Russian hackers are stealing between $3 million to $5 million per day from US brands and media companies in one of the most lucrative botnet operations ever discovered.
On December 20, researchers from White Ops said the scheme, dubbed "Methbot," is a Russian operation set up to watch up to 300 million video-based adverts automatically every day.
These adverts, displayed on legitimate domains owned by companies including the Huffington Post, Economist, Fortune, ESPN, Vogue, CBS Sports, and Fox News, are used to generate additional revenue through advertising sponsors which help keep these businesses afloat.
However, White Ops says Methbot capitalizes on this revenue generation by targeting the most expensive advertising on the web -- such as full-blown video adverts on branded websites -- and is programmed to show signs of "engagement" to fool ad providers into thinking the content is being watched legitimately.
Faked clicks, mouse movements, social network login information, and typical "working hours" are all methods to keep the operation under wraps.
What makes matters worse is that the Methbot operators are impersonating these legitimate domains, touting themselves to advertising networks, and placing these ads on fake websites.
The ad marketplace believes these ads are being legitimately shown to website visitors and are therefore paying for non-existent eyeballs, while the real company itself loses out on advertising revenue.
"Methbot synthesizes many of the telltale signals monitored by advertisers and anti-fraud firms, the operation has avoided notice and become exceedingly profitable," the researchers say.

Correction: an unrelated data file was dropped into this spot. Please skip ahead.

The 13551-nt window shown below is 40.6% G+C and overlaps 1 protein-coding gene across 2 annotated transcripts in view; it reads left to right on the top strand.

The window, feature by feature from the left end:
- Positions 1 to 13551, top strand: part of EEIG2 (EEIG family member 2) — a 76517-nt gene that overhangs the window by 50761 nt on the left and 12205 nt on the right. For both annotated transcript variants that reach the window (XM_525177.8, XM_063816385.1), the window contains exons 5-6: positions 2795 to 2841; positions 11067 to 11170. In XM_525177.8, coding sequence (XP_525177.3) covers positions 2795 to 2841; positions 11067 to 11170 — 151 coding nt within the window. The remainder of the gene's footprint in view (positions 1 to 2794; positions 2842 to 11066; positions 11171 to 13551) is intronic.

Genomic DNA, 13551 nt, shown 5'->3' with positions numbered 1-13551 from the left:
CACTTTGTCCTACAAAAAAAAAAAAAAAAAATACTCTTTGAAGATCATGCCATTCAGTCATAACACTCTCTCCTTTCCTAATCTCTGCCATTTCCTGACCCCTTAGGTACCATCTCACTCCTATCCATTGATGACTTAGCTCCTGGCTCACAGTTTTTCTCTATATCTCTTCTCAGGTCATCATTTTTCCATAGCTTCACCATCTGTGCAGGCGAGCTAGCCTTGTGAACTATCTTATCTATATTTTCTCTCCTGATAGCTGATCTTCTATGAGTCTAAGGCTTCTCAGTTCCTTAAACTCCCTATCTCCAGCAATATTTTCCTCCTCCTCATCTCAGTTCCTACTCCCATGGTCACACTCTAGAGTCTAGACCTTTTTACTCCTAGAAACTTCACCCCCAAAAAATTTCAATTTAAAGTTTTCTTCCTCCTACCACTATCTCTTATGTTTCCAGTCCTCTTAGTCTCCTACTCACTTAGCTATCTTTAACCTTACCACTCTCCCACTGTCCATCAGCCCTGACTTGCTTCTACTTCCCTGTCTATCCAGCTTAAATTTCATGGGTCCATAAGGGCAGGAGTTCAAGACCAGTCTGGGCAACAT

It is believed that Methobot creates an estimated 200 million to 300 million fraudulent video ad impressions per day, targeting roughly 6,000 publishers and generating $3 million to $5 million in revenue every 24 hours.
Profits from each provider range from $3.27 to $36.72 with the average being $13.04 per 1000 registered ad impressions. Once you multiply this by over half a million compromised IP addresses, the money rolls in.
The Methbot operation is headquartered in Russia but utilizes data centers in Texas and Amsterdam, using forged IP records to bypass blacklist systems. Each slave PC in the botnet is then registered to a major US ISP to make them appear to come from residential homes across the United States which further conceals Methbot's presence.
The revenue generated which ends up fraudulently into the hands of Russian cybercriminals far exceeds what has previously been recorded through similar botnet schemes. ZeroAccess is thought to have collected as much as $2.7 million per month, while the Chameleon botnet took up to $200,000 per day and HummingBad was able to generate roughly $300,000 per month.
"At this point, the Methbot operation is so entrenched in the infrastructure, the only way to shut it down is to make the details public, and for all parties involved to take direct action," the research team says.
"White Ops has stopped Methbot from monetizing on our customers' platforms, but it is clearly making money on many other platforms."
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